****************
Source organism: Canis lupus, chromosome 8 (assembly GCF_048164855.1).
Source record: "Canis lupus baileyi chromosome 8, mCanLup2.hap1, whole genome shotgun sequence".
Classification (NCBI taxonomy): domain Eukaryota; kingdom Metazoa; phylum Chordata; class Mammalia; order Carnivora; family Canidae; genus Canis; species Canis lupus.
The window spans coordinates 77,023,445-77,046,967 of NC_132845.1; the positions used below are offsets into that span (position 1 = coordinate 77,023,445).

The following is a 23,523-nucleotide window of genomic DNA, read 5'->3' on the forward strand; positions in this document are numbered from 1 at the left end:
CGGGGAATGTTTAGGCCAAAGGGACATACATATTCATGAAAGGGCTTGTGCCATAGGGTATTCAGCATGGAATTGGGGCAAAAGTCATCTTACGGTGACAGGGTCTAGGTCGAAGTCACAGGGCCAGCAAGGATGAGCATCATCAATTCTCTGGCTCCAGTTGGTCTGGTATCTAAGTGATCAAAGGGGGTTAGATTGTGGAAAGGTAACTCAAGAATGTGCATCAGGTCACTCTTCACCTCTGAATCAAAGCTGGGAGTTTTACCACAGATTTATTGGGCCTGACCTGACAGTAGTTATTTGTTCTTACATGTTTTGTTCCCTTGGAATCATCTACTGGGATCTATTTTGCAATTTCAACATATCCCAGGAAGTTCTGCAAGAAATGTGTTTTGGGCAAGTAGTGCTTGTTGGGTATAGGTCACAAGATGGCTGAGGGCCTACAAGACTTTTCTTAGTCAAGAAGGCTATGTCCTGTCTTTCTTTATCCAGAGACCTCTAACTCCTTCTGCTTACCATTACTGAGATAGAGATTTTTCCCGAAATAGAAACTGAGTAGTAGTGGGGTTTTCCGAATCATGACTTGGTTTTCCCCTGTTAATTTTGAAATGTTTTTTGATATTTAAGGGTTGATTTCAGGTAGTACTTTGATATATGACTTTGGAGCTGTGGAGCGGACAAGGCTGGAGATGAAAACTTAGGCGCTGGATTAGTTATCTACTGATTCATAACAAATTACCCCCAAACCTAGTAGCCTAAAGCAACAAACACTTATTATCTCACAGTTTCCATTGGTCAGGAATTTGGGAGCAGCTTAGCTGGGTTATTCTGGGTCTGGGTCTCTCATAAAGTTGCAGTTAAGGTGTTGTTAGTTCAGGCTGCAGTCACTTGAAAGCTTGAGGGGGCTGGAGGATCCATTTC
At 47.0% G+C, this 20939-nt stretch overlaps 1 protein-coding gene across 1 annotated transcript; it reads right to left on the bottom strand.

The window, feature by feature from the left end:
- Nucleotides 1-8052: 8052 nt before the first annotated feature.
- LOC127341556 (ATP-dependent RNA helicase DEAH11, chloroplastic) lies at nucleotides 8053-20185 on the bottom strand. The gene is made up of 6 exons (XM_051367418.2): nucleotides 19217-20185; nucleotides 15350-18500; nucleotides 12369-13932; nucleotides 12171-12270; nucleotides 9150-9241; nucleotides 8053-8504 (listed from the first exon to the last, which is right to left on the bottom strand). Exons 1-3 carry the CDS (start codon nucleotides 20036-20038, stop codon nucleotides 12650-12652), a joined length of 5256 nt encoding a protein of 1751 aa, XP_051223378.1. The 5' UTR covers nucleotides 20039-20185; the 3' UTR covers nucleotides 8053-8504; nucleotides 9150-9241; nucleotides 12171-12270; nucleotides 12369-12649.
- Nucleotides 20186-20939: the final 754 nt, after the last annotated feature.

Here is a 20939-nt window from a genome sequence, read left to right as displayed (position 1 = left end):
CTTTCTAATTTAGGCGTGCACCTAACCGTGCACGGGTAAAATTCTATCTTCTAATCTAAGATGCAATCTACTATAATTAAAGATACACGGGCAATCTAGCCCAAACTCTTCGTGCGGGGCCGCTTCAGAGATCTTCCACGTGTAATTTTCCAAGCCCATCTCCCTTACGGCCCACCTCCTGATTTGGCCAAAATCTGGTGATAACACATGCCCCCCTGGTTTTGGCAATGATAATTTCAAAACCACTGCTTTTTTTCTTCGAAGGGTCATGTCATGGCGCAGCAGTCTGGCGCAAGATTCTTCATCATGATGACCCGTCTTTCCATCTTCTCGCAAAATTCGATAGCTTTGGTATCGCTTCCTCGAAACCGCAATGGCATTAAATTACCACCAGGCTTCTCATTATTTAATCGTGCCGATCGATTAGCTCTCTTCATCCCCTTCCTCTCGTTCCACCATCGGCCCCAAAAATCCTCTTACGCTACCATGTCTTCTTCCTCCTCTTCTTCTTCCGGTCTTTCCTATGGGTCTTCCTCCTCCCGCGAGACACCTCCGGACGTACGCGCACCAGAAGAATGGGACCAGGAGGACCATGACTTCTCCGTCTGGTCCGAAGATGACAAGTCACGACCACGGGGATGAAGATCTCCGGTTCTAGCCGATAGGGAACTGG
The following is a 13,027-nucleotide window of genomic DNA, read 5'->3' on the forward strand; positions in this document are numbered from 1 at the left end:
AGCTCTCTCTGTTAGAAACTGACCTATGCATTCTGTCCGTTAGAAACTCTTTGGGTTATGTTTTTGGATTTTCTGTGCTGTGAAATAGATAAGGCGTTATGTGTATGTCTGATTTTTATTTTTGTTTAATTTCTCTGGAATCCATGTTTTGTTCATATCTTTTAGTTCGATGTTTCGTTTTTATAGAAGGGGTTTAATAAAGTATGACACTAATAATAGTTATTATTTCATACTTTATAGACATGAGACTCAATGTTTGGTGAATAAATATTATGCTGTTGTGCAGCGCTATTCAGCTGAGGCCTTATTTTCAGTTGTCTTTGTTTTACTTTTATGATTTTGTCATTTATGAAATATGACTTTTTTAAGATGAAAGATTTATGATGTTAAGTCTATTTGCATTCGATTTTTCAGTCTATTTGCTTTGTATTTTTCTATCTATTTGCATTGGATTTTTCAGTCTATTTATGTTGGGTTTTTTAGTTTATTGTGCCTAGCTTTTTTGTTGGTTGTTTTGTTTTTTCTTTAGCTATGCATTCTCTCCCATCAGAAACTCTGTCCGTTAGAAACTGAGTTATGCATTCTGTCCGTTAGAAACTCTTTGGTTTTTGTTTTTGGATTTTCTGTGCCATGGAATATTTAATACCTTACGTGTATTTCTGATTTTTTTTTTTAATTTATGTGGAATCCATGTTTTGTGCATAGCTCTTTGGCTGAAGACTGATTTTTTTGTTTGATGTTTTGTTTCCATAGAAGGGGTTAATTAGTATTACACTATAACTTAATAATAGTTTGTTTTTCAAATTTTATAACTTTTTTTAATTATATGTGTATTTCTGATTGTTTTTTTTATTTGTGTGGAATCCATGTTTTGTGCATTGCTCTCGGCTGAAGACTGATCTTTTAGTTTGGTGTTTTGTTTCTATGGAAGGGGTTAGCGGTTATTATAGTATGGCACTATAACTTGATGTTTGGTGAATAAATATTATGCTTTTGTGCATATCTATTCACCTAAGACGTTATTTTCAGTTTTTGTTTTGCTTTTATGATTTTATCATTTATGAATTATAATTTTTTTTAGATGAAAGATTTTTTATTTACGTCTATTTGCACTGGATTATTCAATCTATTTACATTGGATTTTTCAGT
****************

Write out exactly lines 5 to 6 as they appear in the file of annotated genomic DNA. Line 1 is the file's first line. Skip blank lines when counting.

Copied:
The following is a 23,523-nucleotide window of genomic DNA, read 5'->3' on the forward strand; positions in this document are numbered from 1 at the left end:
CGGGGAATGTTTAGGCCAAAGGGACATACATATTCATGAAAGGGCTTGTGCCATAGGGTATTCAGCATGGAATTGGGGCAAAAGTCATCTTACGGTGACAGGGTCTAGGTCGAAGTCACAGGGCCAGCAAGGATGAGCATCATCAATTCTCTGGCTCCAGTTGGTCTGGTATCTAAGTGATCAAAGGGGGTTAGATTGTGGAAAGGTAACTCAAGAATGTGCATCAGGTCACTCTTCACCTCTGAATCAAAGCTGGGAGTTTTACCACAGATTTATTGGGCCTGACCTGACAGTAGTTATTTGTTCTTACATGTTTTGTTCCCTTGGAATCATCTACTGGGATCTATTTTGCAATTTCAACATATCCCAGGAAGTTCTGCAAGAAATGTGTTTTGGGCAAGTAGTGCTTGTTGGGTATAGGTCACAAGATGGCTGAGGGCCTACAAGACTTTTCTTAGTCAAGAAGGCTATGTCCTGTCTTTCTTTATCCAGAGACCTCTAACTCCTTCTGCTTACCATTACTGAGATAGAGATTTTTCCCGAAATAGAAACTGAGTAGTAGTGGGGTTTTCCGAATCATGACTTGGTTTTCCCCTGTTAATTTTGAAATGTTTTTTGATATTTAAGGGTTGATTTCAGGTAGTACTTTGATATATGACTTTGGAGCTGTGGAGCGGACAAGGCTGGAGATGAAAACTTAGGCGCTGGATTAGTTATCTACTGATTCATAACAAATTACCCCCAAACCTAGTAGCCTAAAGCAACAAACACTTATTATCTCACAGTTTCCATTGGTCAGGAATTTGGGAGCAGCTTAGCTGGGTTATTCTGGGTCTGGGTCTCTCATAAAGTTGCAGTTAAGGTGTTGTTAGTTCAGGCTGCAGTCACTTGAAAGCTTGAGGGGGCTGGAGGATCCATTTC